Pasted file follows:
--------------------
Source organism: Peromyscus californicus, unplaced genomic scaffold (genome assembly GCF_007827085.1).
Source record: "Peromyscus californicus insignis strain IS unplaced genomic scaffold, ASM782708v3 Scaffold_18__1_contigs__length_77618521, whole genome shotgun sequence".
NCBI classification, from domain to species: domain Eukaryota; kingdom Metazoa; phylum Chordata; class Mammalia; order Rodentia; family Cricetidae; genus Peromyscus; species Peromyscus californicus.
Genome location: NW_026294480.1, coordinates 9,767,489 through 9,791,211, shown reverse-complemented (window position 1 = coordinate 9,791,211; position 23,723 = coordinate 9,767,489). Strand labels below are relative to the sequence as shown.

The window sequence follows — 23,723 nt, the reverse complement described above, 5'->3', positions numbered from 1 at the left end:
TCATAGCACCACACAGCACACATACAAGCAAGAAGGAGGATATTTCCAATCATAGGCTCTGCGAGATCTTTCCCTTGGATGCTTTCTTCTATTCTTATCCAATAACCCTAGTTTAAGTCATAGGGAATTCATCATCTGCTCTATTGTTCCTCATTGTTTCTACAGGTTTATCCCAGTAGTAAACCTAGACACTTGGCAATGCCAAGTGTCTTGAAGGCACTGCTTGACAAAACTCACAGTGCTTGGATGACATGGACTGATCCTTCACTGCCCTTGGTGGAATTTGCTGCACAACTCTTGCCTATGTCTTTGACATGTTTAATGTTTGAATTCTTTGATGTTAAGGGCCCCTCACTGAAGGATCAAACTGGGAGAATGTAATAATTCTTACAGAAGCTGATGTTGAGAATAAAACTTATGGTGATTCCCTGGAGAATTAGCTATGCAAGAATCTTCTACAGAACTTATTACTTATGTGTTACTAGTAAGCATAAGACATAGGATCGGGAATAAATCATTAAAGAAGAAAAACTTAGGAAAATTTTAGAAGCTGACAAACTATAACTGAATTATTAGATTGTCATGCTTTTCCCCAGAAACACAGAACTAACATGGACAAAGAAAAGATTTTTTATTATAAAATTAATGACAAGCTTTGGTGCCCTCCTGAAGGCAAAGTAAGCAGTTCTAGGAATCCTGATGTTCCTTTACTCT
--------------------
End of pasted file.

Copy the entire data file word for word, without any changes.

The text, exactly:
Source organism: Peromyscus californicus, unplaced genomic scaffold (genome assembly GCF_007827085.1).
Source record: "Peromyscus californicus insignis strain IS unplaced genomic scaffold, ASM782708v3 Scaffold_18__1_contigs__length_77618521, whole genome shotgun sequence".
NCBI classification, from domain to species: domain Eukaryota; kingdom Metazoa; phylum Chordata; class Mammalia; order Rodentia; family Cricetidae; genus Peromyscus; species Peromyscus californicus.
Genome location: NW_026294480.1, coordinates 9,767,489 through 9,791,211, shown reverse-complemented (window position 1 = coordinate 9,791,211; position 23,723 = coordinate 9,767,489). Strand labels below are relative to the sequence as shown.

The window sequence follows — 23,723 nt, the reverse complement described above, 5'->3', positions numbered from 1 at the left end:
TCATAGCACCACACAGCACACATACAAGCAAGAAGGAGGATATTTCCAATCATAGGCTCTGCGAGATCTTTCCCTTGGATGCTTTCTTCTATTCTTATCCAATAACCCTAGTTTAAGTCATAGGGAATTCATCATCTGCTCTATTGTTCCTCATTGTTTCTACAGGTTTATCCCAGTAGTAAACCTAGACACTTGGCAATGCCAAGTGTCTTGAAGGCACTGCTTGACAAAACTCACAGTGCTTGGATGACATGGACTGATCCTTCACTGCCCTTGGTGGAATTTGCTGCACAACTCTTGCCTATGTCTTTGACATGTTTAATGTTTGAATTCTTTGATGTTAAGGGCCCCTCACTGAAGGATCAAACTGGGAGAATGTAATAATTCTTACAGAAGCTGATGTTGAGAATAAAACTTATGGTGATTCCCTGGAGAATTAGCTATGCAAGAATCTTCTACAGAACTTATTACTTATGTGTTACTAGTAAGCATAAGACATAGGATCGGGAATAAATCATTAAAGAAGAAAAACTTAGGAAAATTTTAGAAGCTGACAAACTATAACTGAATTATTAGATTGTCATGCTTTTCCCCAGAAACACAGAACTAACATGGACAAAGAAAAGATTTTTTATTATAAAATTAATGACAAGCTTTGGTGCCCTCCTGAAGGCAAAGTAAGCAGTTCTAGGAATCCTGATGTTCCTTTACTCT